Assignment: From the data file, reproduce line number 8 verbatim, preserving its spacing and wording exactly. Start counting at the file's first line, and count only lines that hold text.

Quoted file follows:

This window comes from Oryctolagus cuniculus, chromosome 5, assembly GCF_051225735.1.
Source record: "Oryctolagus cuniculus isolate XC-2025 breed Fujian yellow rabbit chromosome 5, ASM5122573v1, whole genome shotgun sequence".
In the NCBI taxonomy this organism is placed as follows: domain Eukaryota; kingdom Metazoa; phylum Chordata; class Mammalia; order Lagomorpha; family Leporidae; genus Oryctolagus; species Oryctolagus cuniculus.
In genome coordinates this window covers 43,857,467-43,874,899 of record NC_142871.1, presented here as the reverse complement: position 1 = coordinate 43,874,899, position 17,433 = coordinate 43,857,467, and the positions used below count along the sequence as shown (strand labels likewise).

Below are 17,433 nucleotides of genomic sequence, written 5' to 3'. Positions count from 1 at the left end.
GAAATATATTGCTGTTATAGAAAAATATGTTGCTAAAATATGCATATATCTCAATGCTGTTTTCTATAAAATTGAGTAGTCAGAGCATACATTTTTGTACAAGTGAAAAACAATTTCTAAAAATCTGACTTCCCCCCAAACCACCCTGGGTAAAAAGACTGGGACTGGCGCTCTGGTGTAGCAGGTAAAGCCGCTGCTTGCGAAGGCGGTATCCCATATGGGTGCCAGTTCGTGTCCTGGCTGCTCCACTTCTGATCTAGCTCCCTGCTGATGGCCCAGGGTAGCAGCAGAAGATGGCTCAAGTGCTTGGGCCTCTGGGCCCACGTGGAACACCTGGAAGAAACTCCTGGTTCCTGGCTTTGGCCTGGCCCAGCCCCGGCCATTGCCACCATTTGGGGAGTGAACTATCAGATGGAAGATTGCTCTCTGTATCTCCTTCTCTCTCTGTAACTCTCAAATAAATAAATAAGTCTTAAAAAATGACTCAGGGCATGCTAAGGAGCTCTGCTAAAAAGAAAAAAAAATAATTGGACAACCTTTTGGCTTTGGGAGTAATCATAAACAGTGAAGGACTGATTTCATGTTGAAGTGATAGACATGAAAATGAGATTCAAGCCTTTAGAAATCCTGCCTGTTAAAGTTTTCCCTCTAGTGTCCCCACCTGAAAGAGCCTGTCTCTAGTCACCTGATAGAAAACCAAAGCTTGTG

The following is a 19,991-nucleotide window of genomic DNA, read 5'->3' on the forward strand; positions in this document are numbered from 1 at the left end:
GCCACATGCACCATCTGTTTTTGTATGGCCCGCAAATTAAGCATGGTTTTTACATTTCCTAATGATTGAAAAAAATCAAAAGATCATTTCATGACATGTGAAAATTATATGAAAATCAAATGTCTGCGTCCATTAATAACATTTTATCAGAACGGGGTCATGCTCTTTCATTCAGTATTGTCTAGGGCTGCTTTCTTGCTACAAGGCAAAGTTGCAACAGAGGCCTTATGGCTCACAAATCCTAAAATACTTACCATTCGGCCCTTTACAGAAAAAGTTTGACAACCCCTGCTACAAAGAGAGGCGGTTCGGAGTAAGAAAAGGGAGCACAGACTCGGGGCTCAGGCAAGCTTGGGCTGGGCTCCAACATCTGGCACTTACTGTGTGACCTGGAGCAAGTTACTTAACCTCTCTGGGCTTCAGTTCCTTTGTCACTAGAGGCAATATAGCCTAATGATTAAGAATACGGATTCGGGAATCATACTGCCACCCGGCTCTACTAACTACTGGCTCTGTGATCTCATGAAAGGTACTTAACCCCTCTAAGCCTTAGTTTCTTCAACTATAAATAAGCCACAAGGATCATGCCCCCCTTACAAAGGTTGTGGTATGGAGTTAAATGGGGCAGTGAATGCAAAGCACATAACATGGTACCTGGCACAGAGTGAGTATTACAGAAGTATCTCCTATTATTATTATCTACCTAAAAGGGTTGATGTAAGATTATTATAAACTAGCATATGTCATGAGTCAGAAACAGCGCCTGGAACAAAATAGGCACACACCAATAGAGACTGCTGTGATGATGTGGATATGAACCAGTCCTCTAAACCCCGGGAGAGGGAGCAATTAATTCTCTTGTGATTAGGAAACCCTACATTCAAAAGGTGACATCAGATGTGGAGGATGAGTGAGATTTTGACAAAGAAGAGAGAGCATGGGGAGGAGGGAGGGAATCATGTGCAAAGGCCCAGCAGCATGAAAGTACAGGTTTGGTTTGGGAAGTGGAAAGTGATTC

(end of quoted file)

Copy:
GCCACATGCACCATCTGTTTTTGTATGGCCCGCAAATTAAGCATGGTTTTTACATTTCCTAATGATTGAAAAAAATCAAAAGATCATTTCATGACATGTGAAAATTATATGAAAATCAAATGTCTGCGTCCATTAATAACATTTTATCAGAACGGGGTCATGCTCTTTCATTCAGTATTGTCTAGGGCTGCTTTCTTGCTACAAGGCAAAGTTGCAACAGAGGCCTTATGGCTCACAAATCCTAAAATACTTACCATTCGGCCCTTTACAGAAAAAGTTTGACAACCCCTGCTACAAAGAGAGGCGGTTCGGAGTAAGAAAAGGGAGCACAGACTCGGGGCTCAGGCAAGCTTGGGCTGGGCTCCAACATCTGGCACTTACTGTGTGACCTGGAGCAAGTTACTTAACCTCTCTGGGCTTCAGTTCCTTTGTCACTAGAGGCAATATAGCCTAATGATTAAGAATACGGATTCGGGAATCATACTGCCACCCGGCTCTACTAACTACTGGCTCTGTGATCTCATGAAAGGTACTTAACCCCTCTAAGCCTTAGTTTCTTCAACTATAAATAAGCCACAAGGATCATGCCCCCCTTACAAAGGTTGTGGTATGGAGTTAAATGGGGCAGTGAATGCAAAGCACATAACATGGTACCTGGCACAGAGTGAGTATTACAGAAGTATCTCCTATTATTATTATCTACCTAAAAGGGTTGATGTAAGATTATTATAAACTAGCATATGTCATGAGTCAGAAACAGCGCCTGGAACAAAATAGGCACACACCAATAGAGACTGCTGTGATGATGTGGATATGAACCAGTCCTCTAAACCCCGGGAGAGGGAGCAATTAATTCTCTTGTGATTAGGAAACCCTACATTCAAAAGGTGACATCAGATGTGGAGGATGAGTGAGATTTTGACAAAGAAGAGAGAGCATGGGGAGGAGGGAGGGAATCATGTGCAAAGGCCCAGCAGCATGAAAGTACAGGTTTGGTTTGGGAAGTGGAAAGTGATTC